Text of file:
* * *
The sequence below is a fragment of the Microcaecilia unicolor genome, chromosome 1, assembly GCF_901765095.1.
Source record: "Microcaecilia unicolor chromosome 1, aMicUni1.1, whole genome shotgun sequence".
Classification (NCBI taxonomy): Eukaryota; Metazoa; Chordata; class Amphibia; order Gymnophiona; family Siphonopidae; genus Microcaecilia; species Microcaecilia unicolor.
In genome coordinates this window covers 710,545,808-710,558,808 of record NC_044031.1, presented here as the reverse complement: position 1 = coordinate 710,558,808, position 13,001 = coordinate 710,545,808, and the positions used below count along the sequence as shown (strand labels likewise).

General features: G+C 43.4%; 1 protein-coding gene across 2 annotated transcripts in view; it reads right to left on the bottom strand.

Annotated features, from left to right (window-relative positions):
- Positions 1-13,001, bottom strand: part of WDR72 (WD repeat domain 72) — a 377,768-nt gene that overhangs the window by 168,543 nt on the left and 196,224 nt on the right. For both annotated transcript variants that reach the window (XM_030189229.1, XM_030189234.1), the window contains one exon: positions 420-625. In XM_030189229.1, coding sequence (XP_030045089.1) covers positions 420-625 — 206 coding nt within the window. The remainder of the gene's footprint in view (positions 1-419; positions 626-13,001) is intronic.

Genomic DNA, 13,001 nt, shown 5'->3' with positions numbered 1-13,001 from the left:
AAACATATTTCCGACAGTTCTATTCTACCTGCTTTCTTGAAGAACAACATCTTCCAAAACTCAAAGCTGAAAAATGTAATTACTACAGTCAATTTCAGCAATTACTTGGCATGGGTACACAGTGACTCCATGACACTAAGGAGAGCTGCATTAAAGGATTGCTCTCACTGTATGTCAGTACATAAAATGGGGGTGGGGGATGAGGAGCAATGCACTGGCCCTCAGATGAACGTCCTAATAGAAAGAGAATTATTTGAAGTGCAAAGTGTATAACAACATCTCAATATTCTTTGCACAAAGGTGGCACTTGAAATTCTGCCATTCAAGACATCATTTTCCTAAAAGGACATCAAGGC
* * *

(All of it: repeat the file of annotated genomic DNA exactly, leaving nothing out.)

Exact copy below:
The sequence below is a fragment of the Microcaecilia unicolor genome, chromosome 1, assembly GCF_901765095.1.
Source record: "Microcaecilia unicolor chromosome 1, aMicUni1.1, whole genome shotgun sequence".
Classification (NCBI taxonomy): Eukaryota; Metazoa; Chordata; class Amphibia; order Gymnophiona; family Siphonopidae; genus Microcaecilia; species Microcaecilia unicolor.
In genome coordinates this window covers 710,545,808-710,558,808 of record NC_044031.1, presented here as the reverse complement: position 1 = coordinate 710,558,808, position 13,001 = coordinate 710,545,808, and the positions used below count along the sequence as shown (strand labels likewise).

General features: G+C 43.4%; 1 protein-coding gene across 2 annotated transcripts in view; it reads right to left on the bottom strand.

Annotated features, from left to right (window-relative positions):
- Positions 1-13,001, bottom strand: part of WDR72 (WD repeat domain 72) — a 377,768-nt gene that overhangs the window by 168,543 nt on the left and 196,224 nt on the right. For both annotated transcript variants that reach the window (XM_030189229.1, XM_030189234.1), the window contains one exon: positions 420-625. In XM_030189229.1, coding sequence (XP_030045089.1) covers positions 420-625 — 206 coding nt within the window. The remainder of the gene's footprint in view (positions 1-419; positions 626-13,001) is intronic.

Genomic DNA, 13,001 nt, shown 5'->3' with positions numbered 1-13,001 from the left:
AAACATATTTCCGACAGTTCTATTCTACCTGCTTTCTTGAAGAACAACATCTTCCAAAACTCAAAGCTGAAAAATGTAATTACTACAGTCAATTTCAGCAATTACTTGGCATGGGTACACAGTGACTCCATGACACTAAGGAGAGCTGCATTAAAGGATTGCTCTCACTGTATGTCAGTACATAAAATGGGGGTGGGGGATGAGGAGCAATGCACTGGCCCTCAGATGAACGTCCTAATAGAAAGAGAATTATTTGAAGTGCAAAGTGTATAACAACATCTCAATATTCTTTGCACAAAGGTGGCACTTGAAATTCTGCCATTCAAGACATCATTTTCCTAAAAGGACATCAAGGC